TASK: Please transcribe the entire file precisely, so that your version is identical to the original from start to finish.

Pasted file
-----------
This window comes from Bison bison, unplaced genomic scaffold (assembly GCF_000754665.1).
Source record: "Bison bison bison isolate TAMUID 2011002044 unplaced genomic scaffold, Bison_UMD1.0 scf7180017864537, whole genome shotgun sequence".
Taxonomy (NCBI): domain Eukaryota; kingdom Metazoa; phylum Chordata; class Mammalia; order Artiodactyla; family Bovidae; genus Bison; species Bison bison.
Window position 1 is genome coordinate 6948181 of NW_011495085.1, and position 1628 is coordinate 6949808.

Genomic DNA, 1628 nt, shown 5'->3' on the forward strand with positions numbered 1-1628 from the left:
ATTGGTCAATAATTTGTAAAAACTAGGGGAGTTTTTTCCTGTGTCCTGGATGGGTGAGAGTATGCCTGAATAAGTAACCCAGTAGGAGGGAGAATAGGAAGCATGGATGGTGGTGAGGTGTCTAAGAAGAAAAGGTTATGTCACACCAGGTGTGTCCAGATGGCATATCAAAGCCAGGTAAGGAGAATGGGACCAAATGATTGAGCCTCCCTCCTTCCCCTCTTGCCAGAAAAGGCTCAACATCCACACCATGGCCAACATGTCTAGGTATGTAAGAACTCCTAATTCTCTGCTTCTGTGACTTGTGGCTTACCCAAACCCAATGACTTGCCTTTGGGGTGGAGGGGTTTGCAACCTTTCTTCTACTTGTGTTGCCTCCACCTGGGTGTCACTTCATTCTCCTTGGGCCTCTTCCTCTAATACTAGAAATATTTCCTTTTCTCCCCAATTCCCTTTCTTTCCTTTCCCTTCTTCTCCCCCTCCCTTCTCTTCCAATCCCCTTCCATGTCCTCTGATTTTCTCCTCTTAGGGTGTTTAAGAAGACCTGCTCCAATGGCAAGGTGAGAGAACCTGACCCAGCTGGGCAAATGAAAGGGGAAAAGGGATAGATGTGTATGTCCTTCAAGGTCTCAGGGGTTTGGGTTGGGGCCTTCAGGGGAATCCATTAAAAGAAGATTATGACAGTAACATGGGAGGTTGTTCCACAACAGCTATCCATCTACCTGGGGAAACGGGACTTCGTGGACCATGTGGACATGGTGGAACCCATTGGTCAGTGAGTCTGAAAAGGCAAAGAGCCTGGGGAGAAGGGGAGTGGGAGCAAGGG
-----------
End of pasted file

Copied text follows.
This window comes from Bison bison, unplaced genomic scaffold (assembly GCF_000754665.1).
Source record: "Bison bison bison isolate TAMUID 2011002044 unplaced genomic scaffold, Bison_UMD1.0 scf7180017864537, whole genome shotgun sequence".
Taxonomy (NCBI): domain Eukaryota; kingdom Metazoa; phylum Chordata; class Mammalia; order Artiodactyla; family Bovidae; genus Bison; species Bison bison.
Window position 1 is genome coordinate 6948181 of NW_011495085.1, and position 1628 is coordinate 6949808.

Genomic DNA, 1628 nt, shown 5'->3' on the forward strand with positions numbered 1-1628 from the left:
ATTGGTCAATAATTTGTAAAAACTAGGGGAGTTTTTTCCTGTGTCCTGGATGGGTGAGAGTATGCCTGAATAAGTAACCCAGTAGGAGGGAGAATAGGAAGCATGGATGGTGGTGAGGTGTCTAAGAAGAAAAGGTTATGTCACACCAGGTGTGTCCAGATGGCATATCAAAGCCAGGTAAGGAGAATGGGACCAAATGATTGAGCCTCCCTCCTTCCCCTCTTGCCAGAAAAGGCTCAACATCCACACCATGGCCAACATGTCTAGGTATGTAAGAACTCCTAATTCTCTGCTTCTGTGACTTGTGGCTTACCCAAACCCAATGACTTGCCTTTGGGGTGGAGGGGTTTGCAACCTTTCTTCTACTTGTGTTGCCTCCACCTGGGTGTCACTTCATTCTCCTTGGGCCTCTTCCTCTAATACTAGAAATATTTCCTTTTCTCCCCAATTCCCTTTCTTTCCTTTCCCTTCTTCTCCCCCTCCCTTCTCTTCCAATCCCCTTCCATGTCCTCTGATTTTCTCCTCTTAGGGTGTTTAAGAAGACCTGCTCCAATGGCAAGGTGAGAGAACCTGACCCAGCTGGGCAAATGAAAGGGGAAAAGGGATAGATGTGTATGTCCTTCAAGGTCTCAGGGGTTTGGGTTGGGGCCTTCAGGGGAATCCATTAAAAGAAGATTATGACAGTAACATGGGAGGTTGTTCCACAACAGCTATCCATCTACCTGGGGAAACGGGACTTCGTGGACCATGTGGACATGGTGGAACCCATTGGTCAGTGAGTCTGAAAAGGCAAAGAGCCTGGGGAGAAGGGGAGTGGGAGCAAGGG